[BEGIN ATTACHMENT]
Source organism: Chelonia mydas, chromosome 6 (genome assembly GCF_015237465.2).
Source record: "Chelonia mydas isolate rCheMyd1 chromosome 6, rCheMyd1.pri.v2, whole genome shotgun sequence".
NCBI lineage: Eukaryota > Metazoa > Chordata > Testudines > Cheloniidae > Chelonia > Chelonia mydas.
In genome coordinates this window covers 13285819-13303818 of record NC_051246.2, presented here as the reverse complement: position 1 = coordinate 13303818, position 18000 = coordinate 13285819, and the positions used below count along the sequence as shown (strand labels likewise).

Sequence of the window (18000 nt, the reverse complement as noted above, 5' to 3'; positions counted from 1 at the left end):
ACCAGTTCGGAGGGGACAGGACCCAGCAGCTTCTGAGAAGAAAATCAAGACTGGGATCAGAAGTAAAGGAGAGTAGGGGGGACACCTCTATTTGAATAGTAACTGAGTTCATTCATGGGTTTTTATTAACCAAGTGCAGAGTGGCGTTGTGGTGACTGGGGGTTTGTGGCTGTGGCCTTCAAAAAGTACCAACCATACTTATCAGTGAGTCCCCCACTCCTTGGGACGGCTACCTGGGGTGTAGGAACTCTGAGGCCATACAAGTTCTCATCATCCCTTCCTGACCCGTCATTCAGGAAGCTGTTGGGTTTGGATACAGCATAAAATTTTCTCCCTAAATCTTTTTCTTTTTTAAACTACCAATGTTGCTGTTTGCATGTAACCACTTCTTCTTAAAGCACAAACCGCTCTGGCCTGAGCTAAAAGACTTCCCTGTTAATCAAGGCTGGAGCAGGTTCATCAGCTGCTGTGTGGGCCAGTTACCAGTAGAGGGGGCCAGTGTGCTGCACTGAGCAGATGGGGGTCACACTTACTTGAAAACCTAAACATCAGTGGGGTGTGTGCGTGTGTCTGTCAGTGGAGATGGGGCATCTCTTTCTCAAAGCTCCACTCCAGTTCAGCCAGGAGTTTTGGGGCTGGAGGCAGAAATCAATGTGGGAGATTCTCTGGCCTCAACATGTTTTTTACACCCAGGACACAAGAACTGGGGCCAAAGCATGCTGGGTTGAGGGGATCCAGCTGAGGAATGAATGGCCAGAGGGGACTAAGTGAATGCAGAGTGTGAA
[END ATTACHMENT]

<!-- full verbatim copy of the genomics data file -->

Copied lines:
Source organism: Chelonia mydas, chromosome 6 (genome assembly GCF_015237465.2).
Source record: "Chelonia mydas isolate rCheMyd1 chromosome 6, rCheMyd1.pri.v2, whole genome shotgun sequence".
NCBI lineage: Eukaryota > Metazoa > Chordata > Testudines > Cheloniidae > Chelonia > Chelonia mydas.
In genome coordinates this window covers 13285819-13303818 of record NC_051246.2, presented here as the reverse complement: position 1 = coordinate 13303818, position 18000 = coordinate 13285819, and the positions used below count along the sequence as shown (strand labels likewise).

Sequence of the window (18000 nt, the reverse complement as noted above, 5' to 3'; positions counted from 1 at the left end):
ACCAGTTCGGAGGGGACAGGACCCAGCAGCTTCTGAGAAGAAAATCAAGACTGGGATCAGAAGTAAAGGAGAGTAGGGGGGACACCTCTATTTGAATAGTAACTGAGTTCATTCATGGGTTTTTATTAACCAAGTGCAGAGTGGCGTTGTGGTGACTGGGGGTTTGTGGCTGTGGCCTTCAAAAAGTACCAACCATACTTATCAGTGAGTCCCCCACTCCTTGGGACGGCTACCTGGGGTGTAGGAACTCTGAGGCCATACAAGTTCTCATCATCCCTTCCTGACCCGTCATTCAGGAAGCTGTTGGGTTTGGATACAGCATAAAATTTTCTCCCTAAATCTTTTTCTTTTTTAAACTACCAATGTTGCTGTTTGCATGTAACCACTTCTTCTTAAAGCACAAACCGCTCTGGCCTGAGCTAAAAGACTTCCCTGTTAATCAAGGCTGGAGCAGGTTCATCAGCTGCTGTGTGGGCCAGTTACCAGTAGAGGGGGCCAGTGTGCTGCACTGAGCAGATGGGGGTCACACTTACTTGAAAACCTAAACATCAGTGGGGTGTGTGCGTGTGTCTGTCAGTGGAGATGGGGCATCTCTTTCTCAAAGCTCCACTCCAGTTCAGCCAGGAGTTTTGGGGCTGGAGGCAGAAATCAATGTGGGAGATTCTCTGGCCTCAACATGTTTTTTACACCCAGGACACAAGAACTGGGGCCAAAGCATGCTGGGTTGAGGGGATCCAGCTGAGGAATGAATGGCCAGAGGGGACTAAGTGAATGCAGAGTGTGAA